Head of Ukraine’s NATO mission sees progress in reaching goal of membership
BRUSSELS - Yehor Bozhok, acting head of Ukraine’s NATO mission, told the Kyiv Post on May 20 that he expects the alliance’s July summit in Warsaw will lead to greater financial commitments to Ukraine.
As Ukraine defines its needs more specifically, Bozhok said he expects NATO’s 28 members will contribute more to trust funds set up to help Ukraine improve its defense capabilities with the ultimate aim of joining the alliance someday.
In 2014, following Russia's annexation of Crimea and invasion of eastern Ukraine, NATO set up four trust funds to help Ukraine improve and modernize its defense capabilities in four areas: C4 (command, control, communications and computers), logistics and standardization, cyber defense, training for military career transition and medical rehabilitation.
While Ukraine does not have a membership action plan to join NATO, which the nation hopes to do by 2020, it does have an annual national program with NATO, a step that Bozhok thinks is sufficient to chart a path to ultimate membership.
The NATO trust fund contributions to date for Ukraine stand at roughly 5 million euros, a small but sufficient amount to help Ukraine at its present stage of defense development. "We have enough money to finance current projects," Bozhok said on the sidelines of the NATO foreign ministers conference in Brussels. “As we approach the summit, we are trying together with NATO towards more mid-term and more deep practical cooperation in the context of implementation of all these new concepts, visions and strategies."
Ukraine has a new national security strategy, a new military doctrine and is putting the finishing touches on a strategic defense bulletin, he said.
“Then it will be about implementation. Then it will be about more funds to the trust funds. Then it will be about more substantial, practical projects to implement the new philosophy,” Bozhok said.
'Very easy' to work with NATO
Bozhok said it is “very easy for me” to work with NATO because its members have a clear understanding that Russia is to blame for the aggression against Ukraine.
“They clearly know the peculiarities of the situation; they clearly know who should be blamed for the situation,” Bozhok said. “They clearly know that it is simply impossible to achieve sustainable progress in the political part of the Minsk arrangements without achievement of the principle agreements like cease-fire, withdrawal of troops and control over the border. If we are talking about local elections, all parties to the process have confirmed and recognized that the only valid elections, local elections, are those conducted to OSCE (Organization for Security and Cooperation in Europe) standards and under ODIHR (Office of Democratic Institutions and Human Rights) monitoring.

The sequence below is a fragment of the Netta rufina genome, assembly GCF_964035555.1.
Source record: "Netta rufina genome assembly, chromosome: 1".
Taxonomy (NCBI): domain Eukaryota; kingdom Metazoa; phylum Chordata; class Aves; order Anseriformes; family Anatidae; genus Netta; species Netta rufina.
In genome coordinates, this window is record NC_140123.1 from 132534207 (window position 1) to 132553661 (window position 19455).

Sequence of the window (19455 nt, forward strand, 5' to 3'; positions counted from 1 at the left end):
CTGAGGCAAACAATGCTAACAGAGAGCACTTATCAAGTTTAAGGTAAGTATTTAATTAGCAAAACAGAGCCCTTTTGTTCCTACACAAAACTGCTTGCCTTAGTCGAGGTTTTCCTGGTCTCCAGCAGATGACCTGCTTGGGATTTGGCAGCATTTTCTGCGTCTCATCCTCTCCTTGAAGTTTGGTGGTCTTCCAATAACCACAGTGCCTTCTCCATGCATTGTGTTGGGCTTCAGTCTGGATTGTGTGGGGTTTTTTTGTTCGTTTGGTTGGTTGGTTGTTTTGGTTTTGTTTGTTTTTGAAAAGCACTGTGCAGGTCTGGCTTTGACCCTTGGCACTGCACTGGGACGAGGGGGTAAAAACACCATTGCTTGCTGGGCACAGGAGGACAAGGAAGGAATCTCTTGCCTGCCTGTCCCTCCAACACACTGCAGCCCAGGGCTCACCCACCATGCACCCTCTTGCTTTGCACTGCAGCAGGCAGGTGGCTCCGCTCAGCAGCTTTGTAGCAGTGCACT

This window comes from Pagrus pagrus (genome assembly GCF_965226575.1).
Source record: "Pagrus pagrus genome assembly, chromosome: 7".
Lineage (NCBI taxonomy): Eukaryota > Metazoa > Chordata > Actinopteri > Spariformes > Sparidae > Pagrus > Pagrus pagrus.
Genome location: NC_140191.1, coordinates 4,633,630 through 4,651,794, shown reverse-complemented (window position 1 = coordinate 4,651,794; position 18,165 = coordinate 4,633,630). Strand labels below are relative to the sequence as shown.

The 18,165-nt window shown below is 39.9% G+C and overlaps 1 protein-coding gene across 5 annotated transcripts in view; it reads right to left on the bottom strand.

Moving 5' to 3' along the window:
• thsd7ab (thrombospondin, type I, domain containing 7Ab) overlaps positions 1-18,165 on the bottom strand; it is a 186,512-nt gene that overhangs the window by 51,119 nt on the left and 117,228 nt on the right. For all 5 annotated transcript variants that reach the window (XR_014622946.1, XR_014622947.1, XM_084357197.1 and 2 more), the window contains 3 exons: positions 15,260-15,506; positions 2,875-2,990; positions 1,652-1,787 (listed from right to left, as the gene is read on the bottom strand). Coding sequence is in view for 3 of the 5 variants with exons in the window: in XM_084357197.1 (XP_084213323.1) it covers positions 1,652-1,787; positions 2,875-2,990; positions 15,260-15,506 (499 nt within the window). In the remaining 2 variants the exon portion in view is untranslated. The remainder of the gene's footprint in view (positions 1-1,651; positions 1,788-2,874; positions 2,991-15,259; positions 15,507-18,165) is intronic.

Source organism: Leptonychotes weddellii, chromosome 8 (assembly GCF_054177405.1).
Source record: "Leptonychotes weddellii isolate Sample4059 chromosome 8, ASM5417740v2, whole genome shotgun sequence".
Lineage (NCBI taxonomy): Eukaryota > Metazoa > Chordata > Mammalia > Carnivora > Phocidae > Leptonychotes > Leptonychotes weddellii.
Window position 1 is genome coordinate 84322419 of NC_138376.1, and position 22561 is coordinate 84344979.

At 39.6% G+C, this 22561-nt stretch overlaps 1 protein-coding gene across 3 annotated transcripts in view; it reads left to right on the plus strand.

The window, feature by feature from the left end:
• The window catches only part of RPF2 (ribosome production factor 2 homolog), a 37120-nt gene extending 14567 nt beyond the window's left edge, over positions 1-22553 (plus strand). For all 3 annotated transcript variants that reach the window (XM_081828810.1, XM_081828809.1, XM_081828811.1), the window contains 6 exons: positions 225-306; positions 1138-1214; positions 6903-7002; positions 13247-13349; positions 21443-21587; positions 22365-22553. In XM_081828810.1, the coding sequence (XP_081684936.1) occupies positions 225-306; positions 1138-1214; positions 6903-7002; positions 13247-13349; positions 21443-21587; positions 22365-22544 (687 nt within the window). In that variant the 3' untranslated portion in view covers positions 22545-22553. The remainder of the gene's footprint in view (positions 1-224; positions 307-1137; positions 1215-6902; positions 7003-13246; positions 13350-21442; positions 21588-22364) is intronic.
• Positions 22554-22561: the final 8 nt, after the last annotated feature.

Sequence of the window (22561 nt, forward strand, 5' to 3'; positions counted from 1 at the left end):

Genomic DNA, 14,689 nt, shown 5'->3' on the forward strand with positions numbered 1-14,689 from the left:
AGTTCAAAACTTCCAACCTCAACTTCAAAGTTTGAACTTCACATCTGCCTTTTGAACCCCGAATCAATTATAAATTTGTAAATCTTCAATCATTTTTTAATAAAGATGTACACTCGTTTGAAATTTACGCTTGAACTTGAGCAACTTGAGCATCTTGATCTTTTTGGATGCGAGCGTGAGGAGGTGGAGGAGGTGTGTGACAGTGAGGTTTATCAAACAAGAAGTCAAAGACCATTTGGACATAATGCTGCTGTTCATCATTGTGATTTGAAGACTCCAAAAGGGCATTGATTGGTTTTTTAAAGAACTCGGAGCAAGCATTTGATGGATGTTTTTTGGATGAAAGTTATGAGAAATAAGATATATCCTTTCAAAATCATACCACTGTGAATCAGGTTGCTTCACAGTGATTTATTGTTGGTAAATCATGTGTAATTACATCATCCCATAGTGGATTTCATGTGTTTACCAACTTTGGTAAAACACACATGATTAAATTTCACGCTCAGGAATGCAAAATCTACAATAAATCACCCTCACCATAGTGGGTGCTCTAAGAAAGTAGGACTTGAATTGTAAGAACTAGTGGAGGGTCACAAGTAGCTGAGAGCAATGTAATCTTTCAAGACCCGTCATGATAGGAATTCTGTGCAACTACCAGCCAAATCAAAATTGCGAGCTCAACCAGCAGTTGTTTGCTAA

While Ukraine is still hoping for better weapons from individual Western nations, NATO is already helping Ukraine’s defenses in many other ways.
"We are still expecting the arms," Bozhok said. "While the process is evolving, our requirements change. We are self-upgrading with the help of NATO, US and other allies. We have manged to restore our defense capabilities to a certain level."
With NATO, "we have launched long ago a dynamic information exchange,” Bozhok said. “It’s a two-way street, not just Ukraine providing information. It’s also NATO providing information to us about the situation on the ground, the strategical and tactical approach of the Russian Federation and its proxies.”
'Problem is definitely not here'
In NATO headquarters, Bozhok said, “everything is crystal clear here. If we are talking about prolongation or the strengthening of sanctions against Russia, the problem is definitely not here.”
At the same time, the West’s sanctions against Russia are still not strong enough for Ukraine.
Bozhok called renewal of existing sanctions to the end of the year "the minimal step.”
Ideally, the West would impose such economically crippling sanctions that Russia would abandon its war against Ukraine altogether out of financial necessity.
Without specifying whether those measures should include a global SWIFT ban on Russian financial transactions, Bozhok said that sanctions should be of “a scope that will exhaust financially the Kremlin, for them not to have the financial capabilities to continue financing this operation on destabilization and destruction of Ukraine.”
Sooner or later, he hopes the West will adopt Ukraine’s prescription for how to get Russia to call of its war.
Kremlin understands 'power and pressure'
“From the very beginning and always and at all opportunities; we keep repeating: the only language which the Kremlin, unfortunately, is able to understand is the language of power and pressure,” Bozhok said. “Definitely military pressure or power is not the option. This is not the way things are being resolved in the 21st century. At the same time pressure is needed. That’s why the only means is economic pressure.”
Kyiv Post chief editor Brian Bonner can be reached at firstname.lastname@example.org. Kyiv Post participation in the May 18-20 NATO foreign ministers meeting came at the invitation of the NATO public diplomacy division, which exercises no control over the newspaper’s coverage.